MathOverflow is a question and answer site for professional mathematicians. Join them; it only takes a minute:

Sign up
Here's how it works:
  1. Anybody can ask a question
  2. Anybody can answer
  3. The best answers are voted up and rise to the top

Suppose $F \subseteq K$ are fields with $G$ an ultrafilter on an infinite set $X$. If $F^{\ast}$ and $K^{\ast}$ represent the ultraproducts respectively of $F$ and $K$, it is easy to see that $[K : F]$ is finite if and only if $[K^{\ast} : F^{\ast}]$ is finite. Denote a typical element of $K^{\ast}$ by $a^{\ast}$, where $a$ is a member of $\prod_{i \in X}K$. Also if $a \in K$, denote by $a^{\ast}$ the equivalence class in $K^{\ast}$ of the constant $a$-sequence in $\prod_{i \in X}K$.

If $[K : F]$ is finite, let $v_1, ... , v_n$ be a basis for $K$ over $F$. It then follows that $v_1^{\ast}, ... , v_n^{\ast}$ is a basis for $K^{\ast}$. For if $a^{\ast} \in K^{\ast}$, then for every $i \in X$, $a(i) \in K$ so there exist scalars $c_{i1}, ... , c_{in} \in F$ such that $a(i) = c_{i1}v_1 + ... + c_{in}v_n$. For each $1 \leq j \leq n$ we define $c_j \in \prod_{ i \in X}F$ by $c_j(i) = c_{ij}$. It follows that, for every $i \in X$, $a(i) = c_1(i)v_1 + ... + c_n(i)v_n$, which implies $a^{\ast} = c_1^{\ast}v_1^{\ast} + ... + c_n^{\ast}v_n^{\ast}$. Thus $v_1^{\ast}, ... , v_n^{\ast}$ span $K^{\ast}$. To show linear independence, suppose $c_1^{\ast}, ... , c_n^{\ast} \in F^{\ast}$ are such that $c_1^{\ast}v_1^{\ast} + ... + c_n^{\ast}v_n^{\ast} = 0$. Then $Q = \{ i \in X : c_1(i)v_1 + ... + c_n(i)v_n = 0 \} \in G$. But for any such $i \in Q$, by the linear independence of $v_1, ... , v_n$ we get that $c_1(i), ... , c_n(i) = 0$. In other words for every $1 \leq j \leq n$, $Q \subseteq \{ i \in X : c_j(i) = 0\}$. But this just means that $c_1^{\ast}, ... , c_n^{\ast} = 0$. This means that $v_1^{\ast}, ... , v_n^{\ast}$ form a basis for $K^{\ast}$ over $F^{\ast}$.

Conversely if $[K : F]$ is infinite, let $B$ be a basis for $K$ over $F$. Let $B'$ be the set with the elements $v \in B$ replaced by the equivalence class of their constant sequence in $\prod_{i \in X}K$, as $v^{\ast}$. Then $B'$ is a linearly independent set, i.e. any finite subset thereof is linearly independent. For if $v_1^{\ast}, ... , v_n^{\ast}$ are finitely many members of $B'$ with $c_1^{\ast}v_1^{\ast} + ... + c_n^{\ast}v_n^{\ast} = 0$ for some $c_1^{\ast}, c_2^{\ast}$ etc. $\in F^{\ast}$, then we can apply the same argument in the previous paragraph to show that $c_1^{\ast}, ... , c_n^{\ast}$ are all $0$. Thus $B'$ is a linearly independent subset. But any basis of $K^{\ast}$ would have cardinality at least as great as that of $B'$. But there are as many elements in $B'$ as there are in $B$, which by supposition is infinite. Therefore $[K^{\ast} : F^{\ast}]$ must be infinite.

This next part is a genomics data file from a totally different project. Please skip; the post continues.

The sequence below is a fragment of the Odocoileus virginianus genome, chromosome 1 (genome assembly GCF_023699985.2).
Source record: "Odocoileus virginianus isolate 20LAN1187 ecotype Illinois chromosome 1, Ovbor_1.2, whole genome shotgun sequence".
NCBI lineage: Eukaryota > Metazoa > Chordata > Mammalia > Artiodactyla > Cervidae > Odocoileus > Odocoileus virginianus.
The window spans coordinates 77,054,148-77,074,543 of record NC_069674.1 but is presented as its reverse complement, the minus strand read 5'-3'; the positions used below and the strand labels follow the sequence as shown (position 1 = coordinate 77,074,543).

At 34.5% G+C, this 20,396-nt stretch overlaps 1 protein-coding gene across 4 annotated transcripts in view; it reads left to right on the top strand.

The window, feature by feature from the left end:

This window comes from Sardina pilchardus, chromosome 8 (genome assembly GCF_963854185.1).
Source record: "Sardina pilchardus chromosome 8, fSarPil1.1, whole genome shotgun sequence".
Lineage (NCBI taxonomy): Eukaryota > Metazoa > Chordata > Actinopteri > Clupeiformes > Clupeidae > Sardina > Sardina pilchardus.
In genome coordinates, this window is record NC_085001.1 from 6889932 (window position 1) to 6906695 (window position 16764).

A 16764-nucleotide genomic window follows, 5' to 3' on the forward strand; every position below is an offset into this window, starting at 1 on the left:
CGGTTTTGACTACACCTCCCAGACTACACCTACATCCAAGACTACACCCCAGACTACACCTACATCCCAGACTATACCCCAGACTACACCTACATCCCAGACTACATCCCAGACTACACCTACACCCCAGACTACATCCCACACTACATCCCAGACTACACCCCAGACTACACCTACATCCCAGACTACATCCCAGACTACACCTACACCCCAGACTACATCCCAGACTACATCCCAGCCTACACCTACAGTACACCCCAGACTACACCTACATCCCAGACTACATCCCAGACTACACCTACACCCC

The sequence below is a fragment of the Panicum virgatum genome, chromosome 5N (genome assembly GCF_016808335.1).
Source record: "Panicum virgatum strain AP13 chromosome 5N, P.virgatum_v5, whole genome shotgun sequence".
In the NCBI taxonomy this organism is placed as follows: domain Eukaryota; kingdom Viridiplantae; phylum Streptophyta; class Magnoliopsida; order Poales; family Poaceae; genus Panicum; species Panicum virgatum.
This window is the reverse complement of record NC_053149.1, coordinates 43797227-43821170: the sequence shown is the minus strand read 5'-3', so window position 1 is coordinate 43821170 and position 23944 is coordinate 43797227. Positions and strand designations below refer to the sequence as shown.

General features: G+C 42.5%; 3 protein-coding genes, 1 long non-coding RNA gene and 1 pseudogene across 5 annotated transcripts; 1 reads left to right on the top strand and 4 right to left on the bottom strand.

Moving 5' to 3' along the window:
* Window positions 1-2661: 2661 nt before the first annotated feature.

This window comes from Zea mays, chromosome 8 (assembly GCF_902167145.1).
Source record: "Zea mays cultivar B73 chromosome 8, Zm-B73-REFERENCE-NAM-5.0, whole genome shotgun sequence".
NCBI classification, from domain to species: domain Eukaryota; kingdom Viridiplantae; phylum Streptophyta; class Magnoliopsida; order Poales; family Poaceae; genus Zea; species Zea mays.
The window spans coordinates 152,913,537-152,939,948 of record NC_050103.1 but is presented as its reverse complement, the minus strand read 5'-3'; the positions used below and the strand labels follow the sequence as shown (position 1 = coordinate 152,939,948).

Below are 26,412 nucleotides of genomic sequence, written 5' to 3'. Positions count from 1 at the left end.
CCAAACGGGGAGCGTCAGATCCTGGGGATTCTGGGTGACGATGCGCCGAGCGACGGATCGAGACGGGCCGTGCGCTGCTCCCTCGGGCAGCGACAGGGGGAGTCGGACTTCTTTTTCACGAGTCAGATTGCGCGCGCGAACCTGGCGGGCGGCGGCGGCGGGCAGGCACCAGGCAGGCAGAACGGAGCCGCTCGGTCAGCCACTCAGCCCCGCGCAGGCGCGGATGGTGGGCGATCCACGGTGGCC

Now my question is, what can be said about the cardinality of $[K^{\ast} : F^{\ast}]$ in the infinite dimensional case, besides the fact that it is at least as great as $[K : F]$? For every set containing $B'$ I have tried, for example $\pi(\prod_{i \in X}B)$ (where $\pi: \prod_{i \in X}K \rightarrow K^{\ast}$ is the canonical homomorphism), linear independence or span are each too much to hope for. An explicit basis for $K^{\ast}$ may be just about as easy to find as an explicit ultrafilter on $\mathbb{X}$.

share|cite|improve this question

Let $B$ be a basis for $K$ over $F$. Let $B^{*}$ denote the ultrapower $B^{X}/\mathcal{U}$. Then $F^{*}\subseteq B^{*}\subseteq K^{*}$. Since the statement "$B$ is linearly independent over $F$" is a conjunction of countably many first order statements, the set $B^{*}$ is also linearly independent. Therefore the degree of $[K^{*},F^{*}]$ is at least $B^{*}$.

If your ultrafilter is $\sigma$-complete, then the sentence "$B$ is a basis" is a countably long first order sentence. Since Los' theorem holds for infinitary logic on $\sigma$-complete ultrafilters, the set $B^{*}$ is also a basis. Therefore, for $\sigma$-complete ultrafilter $[K^{*},F^{*}]=|B^{*}|$, so in this case, the problem is reduced to the cardinality of ultrapowers.

In fact, the set $B^{*}$ is a basis if and only if $\mathcal{U}$ is $\sigma$-complete or $B$ is finite. If $\mathcal{U}$ is not $\sigma$-complete and $B$ is infinite, then let $b_{n}$ be a sequence of distinct elements in $B$ and let $A_{n}$ be a sequence of disjoint subsets of $X$ where $\bigcup_{n}A_{n}\in\mathcal{U}$, but $A_{n}\not\in\mathcal{U}$ for all $n$. Let $f:X\rightarrow K$ be a function where $f=b_{1}+...+b_{n}$ on $A_{n}$. Then $[f]\in K^{*}$, but $[f]$ is linearly independent from $B^{*}$.

share|cite|improve this answer
As far as I can see, the statement "$B$ is linearly independent over $F$" isn't a first-order statement, but it is a (countable) conjunction of first-order statements. The point is that each possible length for an alleged linear dependence relation needs to be treated separately. Fortunately, such conjunctions are also preserved by ultraproducts, so your conclusion, that $B^*$ is linearly independent (over $F^*$) remains correct. – Andreas Blass Dec 25 '12 at 23:46
Andreas, thanks for pointing that out. – Joseph Van Name Dec 26 '12 at 0:27
So $B^{\ast}$ is linearly independent but not a basis, assuming there is no measurable cardinal. What then, would the cardinality of a basis for $K^{\ast}$ be? – Shankman Dec 31 '12 at 20:16
If $[K:F]=|K|$, then by a simple cardinality argument, we have $[K^{*}:F^{*}]=|K^{*}|=|B^{*}|$. I conjecture that $[K^{*},F^{*}]=|B^{*}|$ for all ultrapowers, but I have no proof :(. – Joseph Van Name Jan 8 '13 at 0:29

Your Answer


By posting your answer, you agree to the privacy policy and terms of service.

Not the answer you're looking for? Browse other questions tagged or ask your own question.